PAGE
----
Second, China’s foreign policy is the result of its interaction with other countries, including the EU and the US. China is currently in a trade war with the US, a power struggle that many see as a new form of Cold War rivalry. Upon joining the WTO in 2001, China committed to a progressive opening of its markets, in line with the core ideas of the liberal world order. However, in Western perception, China has failed to live up to its commitments. Indeed, the need for reciprocity is a demand that the EU and the US share in their trade talks with China, which include the role of state subsidies, intellectual property rights (IPR), and access for foreign companies to different sectors including telecommunications, banking, financial services in China. The EU has made it clear that progress in these areas is needed to rebalance the trade and economic relationship with China. Brussels also insists that labeling China as “systemic rival” is “a statement of a fact, not an aggressive statement.” The demand for political openness is therefore high on the EU’s agenda, indicative of an assertive Europe, fueled by the impact of China’s rise on the liberal order. In response, China has sought to protect internal stability, moving China away, not closer to the existing liberal order.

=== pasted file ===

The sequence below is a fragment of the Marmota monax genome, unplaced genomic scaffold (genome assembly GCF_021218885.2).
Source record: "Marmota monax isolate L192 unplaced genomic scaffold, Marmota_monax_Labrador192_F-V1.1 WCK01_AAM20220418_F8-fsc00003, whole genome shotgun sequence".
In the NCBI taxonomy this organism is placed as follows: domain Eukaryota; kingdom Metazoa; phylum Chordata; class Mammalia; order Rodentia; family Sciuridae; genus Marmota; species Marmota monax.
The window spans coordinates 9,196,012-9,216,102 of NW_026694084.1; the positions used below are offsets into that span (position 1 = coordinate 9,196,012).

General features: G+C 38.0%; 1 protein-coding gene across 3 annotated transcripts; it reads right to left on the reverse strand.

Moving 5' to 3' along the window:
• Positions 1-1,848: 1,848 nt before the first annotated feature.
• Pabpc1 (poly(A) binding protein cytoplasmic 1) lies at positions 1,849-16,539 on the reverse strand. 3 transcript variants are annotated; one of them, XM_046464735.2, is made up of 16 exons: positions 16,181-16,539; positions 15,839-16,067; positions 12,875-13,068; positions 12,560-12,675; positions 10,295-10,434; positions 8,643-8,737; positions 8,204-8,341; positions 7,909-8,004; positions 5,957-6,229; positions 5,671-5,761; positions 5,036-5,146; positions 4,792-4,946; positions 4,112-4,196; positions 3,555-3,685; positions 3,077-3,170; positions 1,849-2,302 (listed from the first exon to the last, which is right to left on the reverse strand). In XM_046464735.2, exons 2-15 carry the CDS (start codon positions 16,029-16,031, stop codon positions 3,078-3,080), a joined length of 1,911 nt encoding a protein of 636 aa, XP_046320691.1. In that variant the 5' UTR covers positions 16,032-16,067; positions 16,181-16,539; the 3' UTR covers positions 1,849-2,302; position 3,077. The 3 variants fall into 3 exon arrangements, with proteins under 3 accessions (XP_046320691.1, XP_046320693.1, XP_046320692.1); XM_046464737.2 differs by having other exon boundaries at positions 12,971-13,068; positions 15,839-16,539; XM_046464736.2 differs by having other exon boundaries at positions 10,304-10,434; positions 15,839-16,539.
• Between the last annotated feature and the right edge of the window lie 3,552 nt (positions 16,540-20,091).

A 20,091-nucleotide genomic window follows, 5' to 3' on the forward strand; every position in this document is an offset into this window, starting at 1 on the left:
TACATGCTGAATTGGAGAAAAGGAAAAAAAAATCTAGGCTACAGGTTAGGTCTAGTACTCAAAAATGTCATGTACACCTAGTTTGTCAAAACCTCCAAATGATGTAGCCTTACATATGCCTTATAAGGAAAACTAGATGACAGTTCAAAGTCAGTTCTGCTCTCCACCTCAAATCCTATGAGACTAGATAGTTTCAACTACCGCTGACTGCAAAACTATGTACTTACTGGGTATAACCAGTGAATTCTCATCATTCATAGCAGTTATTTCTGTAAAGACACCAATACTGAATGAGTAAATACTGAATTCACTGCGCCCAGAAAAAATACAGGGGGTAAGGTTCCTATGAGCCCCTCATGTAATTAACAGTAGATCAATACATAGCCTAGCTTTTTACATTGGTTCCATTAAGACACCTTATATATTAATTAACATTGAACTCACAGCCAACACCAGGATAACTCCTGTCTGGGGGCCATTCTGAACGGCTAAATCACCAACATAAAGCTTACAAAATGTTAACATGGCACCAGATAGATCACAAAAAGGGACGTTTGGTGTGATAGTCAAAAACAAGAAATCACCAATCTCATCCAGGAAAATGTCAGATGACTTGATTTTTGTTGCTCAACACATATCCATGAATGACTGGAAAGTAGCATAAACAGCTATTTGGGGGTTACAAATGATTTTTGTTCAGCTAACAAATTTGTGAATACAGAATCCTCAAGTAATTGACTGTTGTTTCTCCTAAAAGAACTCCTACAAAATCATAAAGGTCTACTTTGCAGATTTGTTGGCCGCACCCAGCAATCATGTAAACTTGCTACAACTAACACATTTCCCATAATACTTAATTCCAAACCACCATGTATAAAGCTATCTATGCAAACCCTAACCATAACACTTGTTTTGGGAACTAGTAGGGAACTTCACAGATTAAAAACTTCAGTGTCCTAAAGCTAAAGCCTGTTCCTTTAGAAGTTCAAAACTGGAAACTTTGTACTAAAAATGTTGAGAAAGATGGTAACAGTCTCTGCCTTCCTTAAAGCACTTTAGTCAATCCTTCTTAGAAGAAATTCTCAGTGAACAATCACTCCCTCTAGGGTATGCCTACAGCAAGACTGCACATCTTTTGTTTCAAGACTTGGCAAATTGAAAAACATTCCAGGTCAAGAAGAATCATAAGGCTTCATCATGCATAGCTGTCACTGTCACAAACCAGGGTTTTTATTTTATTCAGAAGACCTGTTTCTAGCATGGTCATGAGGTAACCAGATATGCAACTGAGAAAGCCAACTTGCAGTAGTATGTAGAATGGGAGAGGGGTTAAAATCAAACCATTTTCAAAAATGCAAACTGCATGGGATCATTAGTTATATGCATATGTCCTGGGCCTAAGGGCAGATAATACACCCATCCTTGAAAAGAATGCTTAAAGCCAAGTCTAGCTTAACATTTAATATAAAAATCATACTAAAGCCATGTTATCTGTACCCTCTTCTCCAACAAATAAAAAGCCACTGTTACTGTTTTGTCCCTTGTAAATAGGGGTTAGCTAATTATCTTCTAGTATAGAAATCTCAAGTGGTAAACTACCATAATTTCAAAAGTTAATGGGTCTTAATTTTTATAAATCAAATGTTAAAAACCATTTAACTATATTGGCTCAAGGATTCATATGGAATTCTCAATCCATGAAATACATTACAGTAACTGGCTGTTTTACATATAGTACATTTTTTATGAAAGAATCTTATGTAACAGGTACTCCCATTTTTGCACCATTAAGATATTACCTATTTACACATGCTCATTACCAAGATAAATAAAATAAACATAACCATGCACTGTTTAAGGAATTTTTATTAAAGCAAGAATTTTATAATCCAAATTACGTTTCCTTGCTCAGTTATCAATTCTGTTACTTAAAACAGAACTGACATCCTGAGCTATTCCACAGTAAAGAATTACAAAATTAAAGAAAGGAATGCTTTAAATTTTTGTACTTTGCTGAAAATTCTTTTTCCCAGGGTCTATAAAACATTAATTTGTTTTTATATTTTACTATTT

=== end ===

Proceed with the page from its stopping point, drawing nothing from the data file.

Nevertheless, we believe the concern that China is challenging the existing world order is an overstatement. China lacks the capacity to replace the current world order due to its own shortcomings: the lack of innovation as the driving force for growth, an unsustainable development model, the stagnation and backwardness in reforms, and the general suppression of fundamental freedoms. China has to first face its own internal challenges in a sustainable way, before it can claim and take the lead. Europe, on its end, needs to follow through on Malmstrom’s call for some “serious thinking” on projecting influence if it wants to maintain cooperation with China and lessen competition in the interest of strengthening the international order.
In conclusion, perceptions and self-perceptions play a crucial role in determining the direction of EU-China relations. Those that subscribe to the legitimacy of the liberal order must uphold its core principles and institutions. With a United States in retreat from international organizations, a fragmented but assertive Europe, and a self-confident but still emerging China, the future of the world order seems insecure. One thing remains certain: addressing the challenges – perceived and real – of ‘the other’ will be just as important as addressing internal challenges.
Zsuzsa Anna Ferenczy (email@example.com) is a political advisor at the European Parliament and author of “Europe, China, and the Limits of Normative Power.”
Junjie Ma (firstname.lastname@example.org) is CEO at ENC Center for Global Affairs, Beijing